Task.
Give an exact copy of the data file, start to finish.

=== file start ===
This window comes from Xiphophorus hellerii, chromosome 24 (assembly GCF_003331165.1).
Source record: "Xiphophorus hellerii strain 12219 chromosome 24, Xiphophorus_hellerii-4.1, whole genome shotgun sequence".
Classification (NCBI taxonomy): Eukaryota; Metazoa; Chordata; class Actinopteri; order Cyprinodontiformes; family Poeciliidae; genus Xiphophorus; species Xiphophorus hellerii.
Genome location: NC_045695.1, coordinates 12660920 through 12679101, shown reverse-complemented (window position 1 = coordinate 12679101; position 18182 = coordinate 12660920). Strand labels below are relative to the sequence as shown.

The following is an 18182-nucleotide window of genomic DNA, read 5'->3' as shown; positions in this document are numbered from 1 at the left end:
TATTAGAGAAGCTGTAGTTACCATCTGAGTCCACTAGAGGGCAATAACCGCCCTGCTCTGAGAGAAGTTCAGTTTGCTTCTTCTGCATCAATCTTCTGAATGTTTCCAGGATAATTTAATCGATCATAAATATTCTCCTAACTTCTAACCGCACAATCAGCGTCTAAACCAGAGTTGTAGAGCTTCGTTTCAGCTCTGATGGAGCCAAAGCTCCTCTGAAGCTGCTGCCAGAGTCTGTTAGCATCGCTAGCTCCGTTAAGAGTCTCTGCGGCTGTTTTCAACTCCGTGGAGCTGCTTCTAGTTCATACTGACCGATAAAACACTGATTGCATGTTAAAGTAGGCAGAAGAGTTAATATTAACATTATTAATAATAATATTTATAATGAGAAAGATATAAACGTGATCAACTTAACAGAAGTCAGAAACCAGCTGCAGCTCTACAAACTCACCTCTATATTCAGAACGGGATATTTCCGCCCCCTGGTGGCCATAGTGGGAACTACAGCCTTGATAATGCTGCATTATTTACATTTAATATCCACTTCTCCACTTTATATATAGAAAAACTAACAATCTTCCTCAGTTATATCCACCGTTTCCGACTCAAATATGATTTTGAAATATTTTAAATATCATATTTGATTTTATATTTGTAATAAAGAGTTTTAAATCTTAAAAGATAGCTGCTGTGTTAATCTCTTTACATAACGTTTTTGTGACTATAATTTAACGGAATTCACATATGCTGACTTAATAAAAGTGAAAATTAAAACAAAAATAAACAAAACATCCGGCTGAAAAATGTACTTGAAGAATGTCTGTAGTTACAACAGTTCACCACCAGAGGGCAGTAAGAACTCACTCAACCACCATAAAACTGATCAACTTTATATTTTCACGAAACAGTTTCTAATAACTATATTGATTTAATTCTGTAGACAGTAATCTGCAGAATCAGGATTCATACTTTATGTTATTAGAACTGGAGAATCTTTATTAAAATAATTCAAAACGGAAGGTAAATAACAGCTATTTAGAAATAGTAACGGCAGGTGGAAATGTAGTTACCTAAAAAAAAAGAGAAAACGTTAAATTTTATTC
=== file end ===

This window comes from Xiphophorus hellerii, chromosome 24 (assembly GCF_003331165.1).
Source record: "Xiphophorus hellerii strain 12219 chromosome 24, Xiphophorus_hellerii-4.1, whole genome shotgun sequence".
Classification (NCBI taxonomy): Eukaryota; Metazoa; Chordata; class Actinopteri; order Cyprinodontiformes; family Poeciliidae; genus Xiphophorus; species Xiphophorus hellerii.
Genome location: NC_045695.1, coordinates 12660920 through 12679101, shown reverse-complemented (window position 1 = coordinate 12679101; position 18182 = coordinate 12660920). Strand labels below are relative to the sequence as shown.

The following is an 18182-nucleotide window of genomic DNA, read 5'->3' as shown; positions in this document are numbered from 1 at the left end:
TATTAGAGAAGCTGTAGTTACCATCTGAGTCCACTAGAGGGCAATAACCGCCCTGCTCTGAGAGAAGTTCAGTTTGCTTCTTCTGCATCAATCTTCTGAATGTTTCCAGGATAATTTAATCGATCATAAATATTCTCCTAACTTCTAACCGCACAATCAGCGTCTAAACCAGAGTTGTAGAGCTTCGTTTCAGCTCTGATGGAGCCAAAGCTCCTCTGAAGCTGCTGCCAGAGTCTGTTAGCATCGCTAGCTCCGTTAAGAGTCTCTGCGGCTGTTTTCAACTCCGTGGAGCTGCTTCTAGTTCATACTGACCGATAAAACACTGATTGCATGTTAAAGTAGGCAGAAGAGTTAATATTAACATTATTAATAATAATATTTATAATGAGAAAGATATAAACGTGATCAACTTAACAGAAGTCAGAAACCAGCTGCAGCTCTACAAACTCACCTCTATATTCAGAACGGGATATTTCCGCCCCCTGGTGGCCATAGTGGGAACTACAGCCTTGATAATGCTGCATTATTTACATTTAATATCCACTTCTCCACTTTATATATAGAAAAACTAACAATCTTCCTCAGTTATATCCACCGTTTCCGACTCAAATATGATTTTGAAATATTTTAAATATCATATTTGATTTTATATTTGTAATAAAGAGTTTTAAATCTTAAAAGATAGCTGCTGTGTTAATCTCTTTACATAACGTTTTTGTGACTATAATTTAACGGAATTCACATATGCTGACTTAATAAAAGTGAAAATTAAAACAAAAATAAACAAAACATCCGGCTGAAAAATGTACTTGAAGAATGTCTGTAGTTACAACAGTTCACCACCAGAGGGCAGTAAGAACTCACTCAACCACCATAAAACTGATCAACTTTATATTTTCACGAAACAGTTTCTAATAACTATATTGATTTAATTCTGTAGACAGTAATCTGCAGAATCAGGATTCATACTTTATGTTATTAGAACTGGAGAATCTTTATTAAAATAATTCAAAACGGAAGGTAAATAACAGCTATTTAGAAATAGTAACGGCAGGTGGAAATGTAGTTACCTAAAAAAAAAGAGAAAACGTTAAATTTTATTC